Ask questions. Take a notepad and pen to take notes on answers to your questions, or to jot down questions as they come up (like if you’re sitting in on a meeting of executives) so you can ask your job shadow host at a more appropriate time (like after the meeting is done). The University of New Hampshire University Advising and Career Center recommends doing some research on the company and industry prior to your job shadow. This will allow you to ask better questions during your job shadow day.

Be polite. While you want to ask your job shadow host questions, don’t pepper him or her with so many questions he/she can’t get any work done. Also, be courteous of others you meet in the workplace and shake hands with others when you’re introduced.

Be observant. Do people sit at their desks all day? Are there constant interruptions throughout the day? What technology (old or new, types of software, etc.) is in the office? How are people dressed—formal or casual? Do people take a lunch break? Do people look super stressed or happy? How do employees treat each other?

Send a thank you. After your job shadow experience is complete, send your job shadow host a thank you e-mail the same day or next day. To get his/her e-mail address, ask for a business card before you leave the job shadow experience. And be sure to keep the host’s card and contact info—you never know when it could come in handy later in your college life or career.

Image credit: Courtesy of Corridor Business Journal, Flickr Creative Commons. Photo shows student job shadowing at Rockwell Collins.

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7 Best BuzzFeed Posts About College November 20th, 2014
College campus

Get the Buzz on College Admissions and College Life

Have you checked out BuzzFeed lately? We did, and we found several posts about college life, surviving college admissions season, and how to make your decision about which college to attend.

Check out our favorites below for both serious advice and some good laughs.

On College Admissions

The Cheapest, Best Colleges: BuzzFeed used tuition rates and average starting salaries to create this list of “best value colleges.” Note: The public school tuition used in this post is for out-of-state tuition costs, which are typically much higher than in-state tuition.

20 Tips for Surviving College Admissions Season: Some advice to help you relax during the stressful time when you’re waiting to hear back from schools.

15 Inspiring Stories That Will Help You Make Your College Decision: BuzzFeed writers share their stories of how they ended up at the college they attended. The theme of many of these stories: it’s not as important where you go, but what you make of your experience once you get there.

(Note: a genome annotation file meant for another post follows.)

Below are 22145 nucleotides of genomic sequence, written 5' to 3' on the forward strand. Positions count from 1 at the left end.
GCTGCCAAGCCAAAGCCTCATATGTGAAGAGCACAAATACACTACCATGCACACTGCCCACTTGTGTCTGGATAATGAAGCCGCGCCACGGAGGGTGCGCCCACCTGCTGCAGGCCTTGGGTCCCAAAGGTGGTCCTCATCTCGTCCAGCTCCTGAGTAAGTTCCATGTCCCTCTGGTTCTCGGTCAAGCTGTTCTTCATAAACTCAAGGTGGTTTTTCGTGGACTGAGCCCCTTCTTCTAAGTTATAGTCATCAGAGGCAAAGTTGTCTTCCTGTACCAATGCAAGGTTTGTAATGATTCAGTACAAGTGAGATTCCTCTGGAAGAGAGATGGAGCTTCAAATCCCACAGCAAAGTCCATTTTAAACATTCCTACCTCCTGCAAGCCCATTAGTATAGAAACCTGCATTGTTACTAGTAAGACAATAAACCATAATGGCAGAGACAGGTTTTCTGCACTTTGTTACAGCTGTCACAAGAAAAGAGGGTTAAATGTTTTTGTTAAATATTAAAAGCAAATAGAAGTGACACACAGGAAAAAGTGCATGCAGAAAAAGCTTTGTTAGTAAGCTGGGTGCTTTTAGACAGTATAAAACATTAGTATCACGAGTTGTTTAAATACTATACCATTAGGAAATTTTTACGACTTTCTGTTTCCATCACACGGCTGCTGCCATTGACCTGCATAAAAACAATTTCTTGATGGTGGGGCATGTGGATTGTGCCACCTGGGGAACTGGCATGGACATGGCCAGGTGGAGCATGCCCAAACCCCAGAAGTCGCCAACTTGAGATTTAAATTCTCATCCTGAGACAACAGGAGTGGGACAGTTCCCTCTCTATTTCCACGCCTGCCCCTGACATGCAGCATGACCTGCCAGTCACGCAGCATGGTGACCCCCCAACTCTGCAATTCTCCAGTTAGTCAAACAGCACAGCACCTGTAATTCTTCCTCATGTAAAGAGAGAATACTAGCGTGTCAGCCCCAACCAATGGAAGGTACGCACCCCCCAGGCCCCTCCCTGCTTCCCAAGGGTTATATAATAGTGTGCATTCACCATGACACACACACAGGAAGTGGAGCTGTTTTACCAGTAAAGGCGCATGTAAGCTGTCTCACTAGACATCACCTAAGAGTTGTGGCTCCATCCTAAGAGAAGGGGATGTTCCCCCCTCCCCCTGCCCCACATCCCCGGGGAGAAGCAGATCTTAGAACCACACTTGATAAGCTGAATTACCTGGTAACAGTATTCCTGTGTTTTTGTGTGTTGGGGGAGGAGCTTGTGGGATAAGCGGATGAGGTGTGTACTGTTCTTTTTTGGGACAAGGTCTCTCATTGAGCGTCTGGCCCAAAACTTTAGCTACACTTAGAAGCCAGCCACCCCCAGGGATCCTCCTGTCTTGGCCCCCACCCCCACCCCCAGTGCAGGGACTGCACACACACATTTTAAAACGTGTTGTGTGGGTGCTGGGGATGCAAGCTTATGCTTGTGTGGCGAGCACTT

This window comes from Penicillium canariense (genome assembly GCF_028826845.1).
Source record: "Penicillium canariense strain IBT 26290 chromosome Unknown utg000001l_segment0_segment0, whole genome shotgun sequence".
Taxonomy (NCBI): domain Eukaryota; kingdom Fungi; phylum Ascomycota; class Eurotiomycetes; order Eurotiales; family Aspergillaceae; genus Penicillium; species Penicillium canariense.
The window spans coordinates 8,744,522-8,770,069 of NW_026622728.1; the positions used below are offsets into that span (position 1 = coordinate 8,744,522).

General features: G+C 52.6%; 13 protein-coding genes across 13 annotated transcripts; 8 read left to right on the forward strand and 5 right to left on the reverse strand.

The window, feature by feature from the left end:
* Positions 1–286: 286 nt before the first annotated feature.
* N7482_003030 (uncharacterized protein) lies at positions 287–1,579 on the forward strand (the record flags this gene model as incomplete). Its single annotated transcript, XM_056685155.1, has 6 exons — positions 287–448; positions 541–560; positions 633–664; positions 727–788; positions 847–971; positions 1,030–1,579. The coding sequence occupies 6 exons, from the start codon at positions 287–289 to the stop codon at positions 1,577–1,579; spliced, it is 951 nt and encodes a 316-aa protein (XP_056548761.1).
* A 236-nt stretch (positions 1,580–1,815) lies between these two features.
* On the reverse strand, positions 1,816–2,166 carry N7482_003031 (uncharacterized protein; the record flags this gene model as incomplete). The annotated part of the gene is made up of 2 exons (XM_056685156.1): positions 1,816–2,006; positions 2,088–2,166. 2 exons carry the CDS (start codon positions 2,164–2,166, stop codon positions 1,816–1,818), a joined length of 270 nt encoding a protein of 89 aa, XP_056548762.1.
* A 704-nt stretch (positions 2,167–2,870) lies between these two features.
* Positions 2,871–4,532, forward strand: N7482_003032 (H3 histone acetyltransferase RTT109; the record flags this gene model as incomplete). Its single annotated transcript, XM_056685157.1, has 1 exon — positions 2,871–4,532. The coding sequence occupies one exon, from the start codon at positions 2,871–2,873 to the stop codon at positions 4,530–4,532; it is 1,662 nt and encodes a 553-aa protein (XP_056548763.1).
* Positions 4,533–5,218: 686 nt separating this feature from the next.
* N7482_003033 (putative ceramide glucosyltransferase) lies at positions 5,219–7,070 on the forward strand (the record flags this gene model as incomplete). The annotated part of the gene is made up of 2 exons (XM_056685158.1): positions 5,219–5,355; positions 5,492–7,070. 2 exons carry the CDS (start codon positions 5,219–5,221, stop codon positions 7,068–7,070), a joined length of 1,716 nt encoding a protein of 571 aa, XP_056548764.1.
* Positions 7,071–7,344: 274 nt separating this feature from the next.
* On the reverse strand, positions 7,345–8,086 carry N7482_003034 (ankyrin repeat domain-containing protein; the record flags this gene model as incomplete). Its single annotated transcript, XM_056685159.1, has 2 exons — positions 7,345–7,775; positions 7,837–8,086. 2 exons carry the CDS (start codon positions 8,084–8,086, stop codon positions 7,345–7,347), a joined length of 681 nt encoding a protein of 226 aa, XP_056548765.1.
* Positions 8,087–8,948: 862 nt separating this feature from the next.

Confessions of a College Admissions Officer: Get a behind-the-scenes look at the admissions process from an admissions officer’s point of view. This admissions officer talks about odd essay topics he/she has seen and what things students (or their parents) do that impact an admissions officer’s view of the student (and possibly the admission admission decision.)

On College Life—Especially During Your First Year

20 People You Will Meet at College This Year: This post is a great reminder to have an open mind about the people you’ll meet at college—especially the one about possibly meeting someone who might be your boss someday.

24 Rookie Mistakes Every College Freshman Makes: Transitioning to college is about more than keeping up on your classes. From locking yourself out of the dorm to not taking advantage of your meal plan, check out the advice here to help you adjust to college life.

16 Care Packages That Any College Kid Would Love: Bookmark this post and send it to your parents right before you head off for college.

Image credit: Courtesy of Nazareth College (Rochester, NY), Flickr Creative Commons

Who We Are: Information you can trust. For 20 years My College Guide has produced an annual magazine chock full of free college info for high-achieving high school sophomores and another edition just for high-achieving juniors! Check out our participating colleges.

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8 Great Scholarship Search Sites to Check Out November 13th, 2014
Scholarship websites

Scholarship Websites You Should Know

College scholarships are an important resource for affording a college education. There are plenty of free online resources for you to find scholarships that you can apply for. Remember: You should never have to pay to apply for a scholarship; if you do, it’s likely a scam.

Use these eight sites to begin your scholarship search.

bigfuture.collegeboard.org: Operated by the same company that created the SAT and PSAT, this site has a scholarship search of 2,000 programs offering nearly $6 billion in aid. Just enter a little information about yourself and your interests to find scholarships that match your criteria.

dosomething.org: This site offers scholarships for students who do good things for others. Each year there are different scholarship options. Scholarships range from $2,500 to $10,000.

Fastweb.com: With 1.5 million scholarships, this site is worth a stop. You’ll need to register for the site in order to begin searching (and for the site to match you with scholarships that fit your profile.)

LatinoCollegeDollars.org: This site connects you to a database of more than 2.4 million scholarships for Hispanic students. It’s run by ScholarshipExperts.com and is supported by the Hispanic Scholarship Fund.

ScholarshipAmerica.org: Again, you’ll need to register with this site to begin searching. Registering will also match you with scholarships for which you are eligible.

ScholarshipExperts.com: This site offers a different scholarship opportunity each month. All you have to do is write a 250-word (or less) essay on the given topic. Students age 13 and up are generally eligible for ScholarshipExperts.com awards. In addition, the site has a Scholarship Search database with more than 2 million scholarships. There’s also a Scholarship Directory that breaks scholarships down by category: athletic scholarships, merit-based, college-specific, minority and more.